Ahead of the release of “Lone Survivor” starring Mark Wahlberg on January 10, Glenn Beck told the remarkable story of yet another “lone survivor” from a previous generation — and it’s a man you’re certain to recognize.
“Bomber pilot. 20 years old,” Beck began. “After what he had seen by 1944, he felt like he was 80 years old. His target on the (mission was) two radio installations in the mountains. The tiny island north of Iwo Jima.”
Beck reminded that “in those days there was no such thing as a guided missile or smart bomb.” You had to fly straight into a hail of gunfire, through “everything that the enemy could throw at you,” only releasing your bombs a the “last critical second” when the target was in your “iron sights.”
“The minute the bombing (run) began, the enemy sent up a solid wall of anti-aircraft shells,” Beck said, with moving music playing in the background.
“The other crew struggled to bail out of their planes as they were hit, spiraling down in flames. His plane suddenly lurched and shuttered … As the cockpit filled with smoke, the critical second came. On target, are we on target? He released the bombs. Direct hit. Only then did the pilot’s thoughts turn to the survival (of) himself and his crew. As the engine fire spread, the pilot managed to fly several miles over open water before finally giving the order for his crew to abandon the plane … He clawed his way out of the cockpit and fell onto the wing. Pulled the rip cord of his chute and smashed into the tail as he was torn free … The next thing he knew he was in the churning waters, dazed and pulling himself into survival raft. In the aftermath all of the other air men on the mission died at the hands of the enemy. Their treatment was so brutal that several of their captors were tried and hanged after the war was over.”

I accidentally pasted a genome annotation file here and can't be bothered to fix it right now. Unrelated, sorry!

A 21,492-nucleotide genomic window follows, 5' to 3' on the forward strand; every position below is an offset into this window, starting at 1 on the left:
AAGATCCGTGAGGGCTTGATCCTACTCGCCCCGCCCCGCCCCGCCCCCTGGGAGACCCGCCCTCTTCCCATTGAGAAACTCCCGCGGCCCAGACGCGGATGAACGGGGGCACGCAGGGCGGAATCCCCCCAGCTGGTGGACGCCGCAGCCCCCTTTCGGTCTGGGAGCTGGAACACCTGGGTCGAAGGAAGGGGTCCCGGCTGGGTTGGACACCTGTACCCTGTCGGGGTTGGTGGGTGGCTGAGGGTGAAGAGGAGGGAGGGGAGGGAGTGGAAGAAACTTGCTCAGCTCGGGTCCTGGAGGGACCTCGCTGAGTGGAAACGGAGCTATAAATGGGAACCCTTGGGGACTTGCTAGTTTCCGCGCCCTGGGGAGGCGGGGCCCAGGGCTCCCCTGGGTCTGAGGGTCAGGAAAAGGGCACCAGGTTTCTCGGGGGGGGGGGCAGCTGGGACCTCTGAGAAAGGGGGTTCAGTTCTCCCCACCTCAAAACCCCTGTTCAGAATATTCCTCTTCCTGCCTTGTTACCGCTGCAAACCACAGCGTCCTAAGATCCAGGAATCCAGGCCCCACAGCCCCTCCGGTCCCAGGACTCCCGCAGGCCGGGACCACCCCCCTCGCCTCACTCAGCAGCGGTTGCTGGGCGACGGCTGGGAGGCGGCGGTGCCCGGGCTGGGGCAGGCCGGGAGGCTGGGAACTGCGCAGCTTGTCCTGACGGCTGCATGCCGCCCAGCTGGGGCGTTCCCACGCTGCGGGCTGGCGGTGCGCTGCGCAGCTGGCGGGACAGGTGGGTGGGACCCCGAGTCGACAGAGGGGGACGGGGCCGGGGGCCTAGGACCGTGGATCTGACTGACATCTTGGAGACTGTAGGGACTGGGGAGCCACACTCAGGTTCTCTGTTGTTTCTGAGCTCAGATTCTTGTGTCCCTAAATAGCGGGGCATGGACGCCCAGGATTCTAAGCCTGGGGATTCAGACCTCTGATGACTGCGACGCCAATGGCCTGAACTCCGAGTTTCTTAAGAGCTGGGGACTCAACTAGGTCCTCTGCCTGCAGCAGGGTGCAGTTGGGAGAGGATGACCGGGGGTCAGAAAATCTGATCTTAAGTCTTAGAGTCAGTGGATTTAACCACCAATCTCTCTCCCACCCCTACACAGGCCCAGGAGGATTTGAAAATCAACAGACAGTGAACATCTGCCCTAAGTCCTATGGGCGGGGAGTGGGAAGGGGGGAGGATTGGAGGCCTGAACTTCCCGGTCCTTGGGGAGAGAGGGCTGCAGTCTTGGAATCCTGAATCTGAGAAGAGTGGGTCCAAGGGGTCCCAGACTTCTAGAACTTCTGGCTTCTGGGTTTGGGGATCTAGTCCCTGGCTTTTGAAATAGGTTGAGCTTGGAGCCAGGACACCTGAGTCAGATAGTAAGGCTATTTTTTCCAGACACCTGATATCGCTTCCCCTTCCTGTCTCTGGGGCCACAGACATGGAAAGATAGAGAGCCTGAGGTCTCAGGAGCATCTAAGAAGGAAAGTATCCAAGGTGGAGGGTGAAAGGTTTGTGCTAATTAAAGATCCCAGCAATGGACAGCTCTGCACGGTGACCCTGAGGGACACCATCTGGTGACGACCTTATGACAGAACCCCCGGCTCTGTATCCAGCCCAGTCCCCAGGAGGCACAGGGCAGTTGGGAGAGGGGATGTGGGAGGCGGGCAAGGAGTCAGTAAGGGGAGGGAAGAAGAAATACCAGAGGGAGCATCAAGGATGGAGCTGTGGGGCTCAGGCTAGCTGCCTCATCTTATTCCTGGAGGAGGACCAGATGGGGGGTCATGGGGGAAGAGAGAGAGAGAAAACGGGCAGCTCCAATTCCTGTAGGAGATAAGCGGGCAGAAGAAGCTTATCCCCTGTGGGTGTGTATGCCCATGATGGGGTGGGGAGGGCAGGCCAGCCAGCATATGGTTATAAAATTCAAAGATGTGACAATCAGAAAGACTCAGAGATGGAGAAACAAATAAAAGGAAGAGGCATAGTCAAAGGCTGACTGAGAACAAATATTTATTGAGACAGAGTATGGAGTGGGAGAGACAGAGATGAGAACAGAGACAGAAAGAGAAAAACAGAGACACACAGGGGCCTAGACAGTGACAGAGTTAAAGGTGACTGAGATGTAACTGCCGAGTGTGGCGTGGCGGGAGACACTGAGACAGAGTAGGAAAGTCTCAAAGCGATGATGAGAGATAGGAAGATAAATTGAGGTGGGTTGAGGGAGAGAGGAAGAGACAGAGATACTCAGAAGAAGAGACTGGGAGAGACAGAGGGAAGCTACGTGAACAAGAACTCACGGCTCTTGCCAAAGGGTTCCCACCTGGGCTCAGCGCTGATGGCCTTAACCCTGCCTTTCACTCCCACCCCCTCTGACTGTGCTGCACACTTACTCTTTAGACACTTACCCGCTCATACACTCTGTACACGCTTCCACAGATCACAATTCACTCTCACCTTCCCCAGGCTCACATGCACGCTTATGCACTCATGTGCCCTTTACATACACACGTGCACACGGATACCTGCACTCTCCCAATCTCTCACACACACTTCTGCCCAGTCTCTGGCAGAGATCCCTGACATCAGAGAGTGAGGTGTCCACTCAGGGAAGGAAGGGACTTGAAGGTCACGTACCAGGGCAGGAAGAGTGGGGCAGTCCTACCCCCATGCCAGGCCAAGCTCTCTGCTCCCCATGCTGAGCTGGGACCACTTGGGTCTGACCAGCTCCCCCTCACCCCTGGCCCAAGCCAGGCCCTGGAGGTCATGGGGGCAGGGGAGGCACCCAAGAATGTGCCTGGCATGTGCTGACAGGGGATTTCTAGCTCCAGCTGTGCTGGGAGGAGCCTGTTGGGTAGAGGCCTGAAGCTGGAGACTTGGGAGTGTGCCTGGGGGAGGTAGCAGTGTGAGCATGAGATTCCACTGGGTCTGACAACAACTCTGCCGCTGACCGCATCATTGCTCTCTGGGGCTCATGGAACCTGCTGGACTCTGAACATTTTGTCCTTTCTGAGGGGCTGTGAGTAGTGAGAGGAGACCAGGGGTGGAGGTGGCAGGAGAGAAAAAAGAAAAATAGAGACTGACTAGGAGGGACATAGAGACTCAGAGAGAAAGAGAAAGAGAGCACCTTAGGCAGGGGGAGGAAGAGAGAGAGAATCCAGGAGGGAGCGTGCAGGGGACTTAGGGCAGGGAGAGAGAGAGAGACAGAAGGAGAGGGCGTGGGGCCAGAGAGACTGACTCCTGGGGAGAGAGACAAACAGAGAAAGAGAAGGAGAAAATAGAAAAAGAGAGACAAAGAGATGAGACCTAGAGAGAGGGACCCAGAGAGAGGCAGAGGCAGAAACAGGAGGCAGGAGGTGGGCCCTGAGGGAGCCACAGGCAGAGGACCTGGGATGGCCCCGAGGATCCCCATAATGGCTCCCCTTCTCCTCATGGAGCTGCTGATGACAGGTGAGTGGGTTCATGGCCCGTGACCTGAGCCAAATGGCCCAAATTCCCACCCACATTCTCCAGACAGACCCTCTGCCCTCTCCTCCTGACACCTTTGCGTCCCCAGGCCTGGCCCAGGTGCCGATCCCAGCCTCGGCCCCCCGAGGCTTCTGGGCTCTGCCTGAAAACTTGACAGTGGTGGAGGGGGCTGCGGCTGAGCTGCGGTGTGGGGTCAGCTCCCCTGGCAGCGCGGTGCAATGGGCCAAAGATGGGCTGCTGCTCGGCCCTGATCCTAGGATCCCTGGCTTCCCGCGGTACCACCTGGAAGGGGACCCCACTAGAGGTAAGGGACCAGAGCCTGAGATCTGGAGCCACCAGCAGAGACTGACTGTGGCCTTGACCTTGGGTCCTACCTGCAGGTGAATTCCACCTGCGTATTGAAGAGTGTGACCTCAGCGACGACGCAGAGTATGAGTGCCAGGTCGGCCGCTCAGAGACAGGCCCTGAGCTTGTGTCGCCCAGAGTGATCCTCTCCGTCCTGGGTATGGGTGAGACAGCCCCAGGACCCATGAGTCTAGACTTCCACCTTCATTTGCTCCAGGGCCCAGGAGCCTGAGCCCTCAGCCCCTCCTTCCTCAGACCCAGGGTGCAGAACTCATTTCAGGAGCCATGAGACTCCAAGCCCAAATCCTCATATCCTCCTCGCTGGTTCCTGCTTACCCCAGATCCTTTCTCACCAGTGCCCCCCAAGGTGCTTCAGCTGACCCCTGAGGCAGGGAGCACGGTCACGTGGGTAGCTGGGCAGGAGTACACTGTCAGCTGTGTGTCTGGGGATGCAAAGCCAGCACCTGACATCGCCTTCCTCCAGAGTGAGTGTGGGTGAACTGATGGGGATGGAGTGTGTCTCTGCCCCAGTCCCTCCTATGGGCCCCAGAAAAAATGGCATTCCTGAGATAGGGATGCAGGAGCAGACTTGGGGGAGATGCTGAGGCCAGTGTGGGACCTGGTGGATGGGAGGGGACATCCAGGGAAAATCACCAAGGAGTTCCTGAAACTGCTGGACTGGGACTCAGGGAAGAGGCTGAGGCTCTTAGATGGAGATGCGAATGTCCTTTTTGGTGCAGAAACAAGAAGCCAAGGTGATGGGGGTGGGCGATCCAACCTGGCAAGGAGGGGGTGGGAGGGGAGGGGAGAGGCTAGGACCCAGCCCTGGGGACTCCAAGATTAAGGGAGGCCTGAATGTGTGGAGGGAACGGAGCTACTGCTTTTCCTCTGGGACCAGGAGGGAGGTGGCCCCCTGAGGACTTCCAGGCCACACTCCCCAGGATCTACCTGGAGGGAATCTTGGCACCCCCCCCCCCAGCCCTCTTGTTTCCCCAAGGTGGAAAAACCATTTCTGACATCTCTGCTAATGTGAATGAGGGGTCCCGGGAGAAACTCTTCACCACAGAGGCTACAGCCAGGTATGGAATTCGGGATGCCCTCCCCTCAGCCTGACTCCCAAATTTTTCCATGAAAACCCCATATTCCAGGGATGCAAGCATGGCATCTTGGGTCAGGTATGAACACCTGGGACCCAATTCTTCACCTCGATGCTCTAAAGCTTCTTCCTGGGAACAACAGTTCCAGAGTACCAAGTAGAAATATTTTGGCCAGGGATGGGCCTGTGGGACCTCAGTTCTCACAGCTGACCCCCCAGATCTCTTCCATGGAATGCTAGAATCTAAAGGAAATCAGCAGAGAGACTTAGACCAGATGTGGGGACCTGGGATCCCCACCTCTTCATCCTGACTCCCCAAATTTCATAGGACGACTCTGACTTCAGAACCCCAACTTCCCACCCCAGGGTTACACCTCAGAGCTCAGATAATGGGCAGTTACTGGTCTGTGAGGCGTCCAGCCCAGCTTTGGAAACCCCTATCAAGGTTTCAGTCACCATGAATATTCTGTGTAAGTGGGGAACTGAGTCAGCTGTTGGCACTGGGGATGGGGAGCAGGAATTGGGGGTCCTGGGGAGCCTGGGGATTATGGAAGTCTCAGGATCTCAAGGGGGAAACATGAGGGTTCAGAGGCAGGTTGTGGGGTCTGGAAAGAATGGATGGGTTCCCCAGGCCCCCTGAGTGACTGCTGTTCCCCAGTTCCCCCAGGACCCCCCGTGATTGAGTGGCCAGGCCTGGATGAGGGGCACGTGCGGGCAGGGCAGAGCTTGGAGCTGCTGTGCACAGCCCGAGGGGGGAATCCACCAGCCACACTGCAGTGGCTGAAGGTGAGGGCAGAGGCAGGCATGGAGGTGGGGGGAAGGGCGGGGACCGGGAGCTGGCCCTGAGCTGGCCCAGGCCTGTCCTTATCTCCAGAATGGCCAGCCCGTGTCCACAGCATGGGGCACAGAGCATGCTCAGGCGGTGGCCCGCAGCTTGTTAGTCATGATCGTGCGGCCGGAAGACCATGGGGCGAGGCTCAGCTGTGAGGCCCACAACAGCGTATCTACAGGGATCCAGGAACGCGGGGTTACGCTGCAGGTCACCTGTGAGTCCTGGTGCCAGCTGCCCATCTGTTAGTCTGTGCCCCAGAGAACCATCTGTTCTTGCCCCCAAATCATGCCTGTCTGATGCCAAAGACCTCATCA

“But this pilot survived,” Beck said. “He returned to active duty. And when all was said and done, he had flown 58 combat missions. He was awarded the Distinguished Flying Cross, three Air Medals and the Presidential Unit Citation. When he returned home, he married his sweetheart, graduated college in two and a half years. He was the captain of his baseball team at his university…”
Have you guessed who it is?
Beck revealed that the man of whom he spoke was former U.S. President George H.W. Bush. Bush enlisted in the armed forces on his 18th birthday and was the youngest pilot in the Navy when he received his wings.
“Later, he excelled in business, then in politics,” Beck remarked. “Ultimately, this lone survivor did something that everybody knows…”
Beck said he was so moved by the story that he considered including it in his most recent book, “Miracles and Massacres: True and Untold Stories of the Making of America,” but was ultimately forced to leave it on the “editing room floor.”
Watch Beck’s entire account, below:
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